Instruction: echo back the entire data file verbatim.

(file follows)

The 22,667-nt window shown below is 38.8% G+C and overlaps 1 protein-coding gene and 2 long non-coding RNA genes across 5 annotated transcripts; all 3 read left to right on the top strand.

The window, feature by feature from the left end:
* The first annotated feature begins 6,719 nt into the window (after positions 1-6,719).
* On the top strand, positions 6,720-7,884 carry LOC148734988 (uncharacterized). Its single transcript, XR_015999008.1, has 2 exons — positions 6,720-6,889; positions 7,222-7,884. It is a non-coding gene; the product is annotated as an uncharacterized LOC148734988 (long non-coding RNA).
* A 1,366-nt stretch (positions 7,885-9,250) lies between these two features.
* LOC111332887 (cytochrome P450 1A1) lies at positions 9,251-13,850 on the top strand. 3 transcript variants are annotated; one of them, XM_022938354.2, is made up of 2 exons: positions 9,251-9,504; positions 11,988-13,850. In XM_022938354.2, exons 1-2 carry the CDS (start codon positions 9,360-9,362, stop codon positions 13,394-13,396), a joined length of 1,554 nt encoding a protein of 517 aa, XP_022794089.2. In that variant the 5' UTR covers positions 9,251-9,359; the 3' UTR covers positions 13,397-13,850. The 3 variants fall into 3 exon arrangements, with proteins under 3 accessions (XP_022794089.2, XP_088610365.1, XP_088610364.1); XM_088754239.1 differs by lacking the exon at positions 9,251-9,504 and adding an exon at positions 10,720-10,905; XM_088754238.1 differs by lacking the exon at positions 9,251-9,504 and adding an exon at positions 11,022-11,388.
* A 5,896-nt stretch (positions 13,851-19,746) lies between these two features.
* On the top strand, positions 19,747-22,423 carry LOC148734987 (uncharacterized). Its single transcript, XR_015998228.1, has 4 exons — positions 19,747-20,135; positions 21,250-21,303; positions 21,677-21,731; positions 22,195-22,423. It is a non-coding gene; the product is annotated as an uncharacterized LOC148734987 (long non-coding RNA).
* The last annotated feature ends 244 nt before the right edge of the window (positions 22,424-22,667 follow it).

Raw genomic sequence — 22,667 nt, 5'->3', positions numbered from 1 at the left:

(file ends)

The 22,667-nt window shown below is 38.8% G+C and overlaps 1 protein-coding gene and 2 long non-coding RNA genes across 5 annotated transcripts; all 3 read left to right on the top strand.

The window, feature by feature from the left end:
* The first annotated feature begins 6,719 nt into the window (after positions 1-6,719).
* On the top strand, positions 6,720-7,884 carry LOC148734988 (uncharacterized). Its single transcript, XR_015999008.1, has 2 exons — positions 6,720-6,889; positions 7,222-7,884. It is a non-coding gene; the product is annotated as an uncharacterized LOC148734988 (long non-coding RNA).
* A 1,366-nt stretch (positions 7,885-9,250) lies between these two features.
* LOC111332887 (cytochrome P450 1A1) lies at positions 9,251-13,850 on the top strand. 3 transcript variants are annotated; one of them, XM_022938354.2, is made up of 2 exons: positions 9,251-9,504; positions 11,988-13,850. In XM_022938354.2, exons 1-2 carry the CDS (start codon positions 9,360-9,362, stop codon positions 13,394-13,396), a joined length of 1,554 nt encoding a protein of 517 aa, XP_022794089.2. In that variant the 5' UTR covers positions 9,251-9,359; the 3' UTR covers positions 13,397-13,850. The 3 variants fall into 3 exon arrangements, with proteins under 3 accessions (XP_022794089.2, XP_088610365.1, XP_088610364.1); XM_088754239.1 differs by lacking the exon at positions 9,251-9,504 and adding an exon at positions 10,720-10,905; XM_088754238.1 differs by lacking the exon at positions 9,251-9,504 and adding an exon at positions 11,022-11,388.
* A 5,896-nt stretch (positions 13,851-19,746) lies between these two features.
* On the top strand, positions 19,747-22,423 carry LOC148734987 (uncharacterized). Its single transcript, XR_015998228.1, has 4 exons — positions 19,747-20,135; positions 21,250-21,303; positions 21,677-21,731; positions 22,195-22,423. It is a non-coding gene; the product is annotated as an uncharacterized LOC148734987 (long non-coding RNA).
* The last annotated feature ends 244 nt before the right edge of the window (positions 22,424-22,667 follow it).

Raw genomic sequence — 22,667 nt, 5'->3', positions numbered from 1 at the left: